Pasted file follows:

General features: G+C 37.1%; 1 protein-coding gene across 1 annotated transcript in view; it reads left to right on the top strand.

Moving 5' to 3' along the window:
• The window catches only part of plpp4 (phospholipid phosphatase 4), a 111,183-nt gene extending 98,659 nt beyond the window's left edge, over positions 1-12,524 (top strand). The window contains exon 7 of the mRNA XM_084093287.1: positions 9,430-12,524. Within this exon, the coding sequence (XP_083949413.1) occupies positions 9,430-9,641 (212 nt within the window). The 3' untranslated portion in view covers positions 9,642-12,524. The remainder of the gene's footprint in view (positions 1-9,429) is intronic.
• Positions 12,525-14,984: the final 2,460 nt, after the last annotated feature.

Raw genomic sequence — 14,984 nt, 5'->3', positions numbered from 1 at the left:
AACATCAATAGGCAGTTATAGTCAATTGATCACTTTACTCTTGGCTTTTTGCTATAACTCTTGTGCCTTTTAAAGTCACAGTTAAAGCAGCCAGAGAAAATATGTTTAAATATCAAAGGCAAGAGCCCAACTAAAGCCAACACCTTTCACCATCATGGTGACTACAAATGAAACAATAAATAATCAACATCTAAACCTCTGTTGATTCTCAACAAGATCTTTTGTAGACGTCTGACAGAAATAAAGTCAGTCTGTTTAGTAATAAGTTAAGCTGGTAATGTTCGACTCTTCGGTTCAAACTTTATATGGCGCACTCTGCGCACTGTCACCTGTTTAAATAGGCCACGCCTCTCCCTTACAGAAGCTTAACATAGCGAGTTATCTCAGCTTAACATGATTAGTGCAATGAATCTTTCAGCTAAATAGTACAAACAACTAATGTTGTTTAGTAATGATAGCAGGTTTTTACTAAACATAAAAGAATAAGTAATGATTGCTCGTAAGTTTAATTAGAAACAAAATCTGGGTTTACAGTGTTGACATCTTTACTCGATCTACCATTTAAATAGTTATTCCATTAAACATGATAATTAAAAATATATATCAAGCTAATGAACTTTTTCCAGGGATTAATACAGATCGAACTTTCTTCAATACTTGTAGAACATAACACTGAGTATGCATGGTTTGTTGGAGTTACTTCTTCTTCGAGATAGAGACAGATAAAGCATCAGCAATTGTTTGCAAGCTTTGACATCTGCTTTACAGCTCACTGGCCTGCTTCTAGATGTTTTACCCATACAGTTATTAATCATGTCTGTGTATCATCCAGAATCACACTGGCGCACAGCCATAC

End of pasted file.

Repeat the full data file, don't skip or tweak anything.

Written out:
General features: G+C 37.1%; 1 protein-coding gene across 1 annotated transcript in view; it reads left to right on the top strand.

Moving 5' to 3' along the window:
• The window catches only part of plpp4 (phospholipid phosphatase 4), a 111,183-nt gene extending 98,659 nt beyond the window's left edge, over positions 1-12,524 (top strand). The window contains exon 7 of the mRNA XM_084093287.1: positions 9,430-12,524. Within this exon, the coding sequence (XP_083949413.1) occupies positions 9,430-9,641 (212 nt within the window). The 3' untranslated portion in view covers positions 9,642-12,524. The remainder of the gene's footprint in view (positions 1-9,429) is intronic.
• Positions 12,525-14,984: the final 2,460 nt, after the last annotated feature.

Raw genomic sequence — 14,984 nt, 5'->3', positions numbered from 1 at the left:
AACATCAATAGGCAGTTATAGTCAATTGATCACTTTACTCTTGGCTTTTTGCTATAACTCTTGTGCCTTTTAAAGTCACAGTTAAAGCAGCCAGAGAAAATATGTTTAAATATCAAAGGCAAGAGCCCAACTAAAGCCAACACCTTTCACCATCATGGTGACTACAAATGAAACAATAAATAATCAACATCTAAACCTCTGTTGATTCTCAACAAGATCTTTTGTAGACGTCTGACAGAAATAAAGTCAGTCTGTTTAGTAATAAGTTAAGCTGGTAATGTTCGACTCTTCGGTTCAAACTTTATATGGCGCACTCTGCGCACTGTCACCTGTTTAAATAGGCCACGCCTCTCCCTTACAGAAGCTTAACATAGCGAGTTATCTCAGCTTAACATGATTAGTGCAATGAATCTTTCAGCTAAATAGTACAAACAACTAATGTTGTTTAGTAATGATAGCAGGTTTTTACTAAACATAAAAGAATAAGTAATGATTGCTCGTAAGTTTAATTAGAAACAAAATCTGGGTTTACAGTGTTGACATCTTTACTCGATCTACCATTTAAATAGTTATTCCATTAAACATGATAATTAAAAATATATATCAAGCTAATGAACTTTTTCCAGGGATTAATACAGATCGAACTTTCTTCAATACTTGTAGAACATAACACTGAGTATGCATGGTTTGTTGGAGTTACTTCTTCTTCGAGATAGAGACAGATAAAGCATCAGCAATTGTTTGCAAGCTTTGACATCTGCTTTACAGCTCACTGGCCTGCTTCTAGATGTTTTACCCATACAGTTATTAATCATGTCTGTGTATCATCCAGAATCACACTGGCGCACAGCCATAC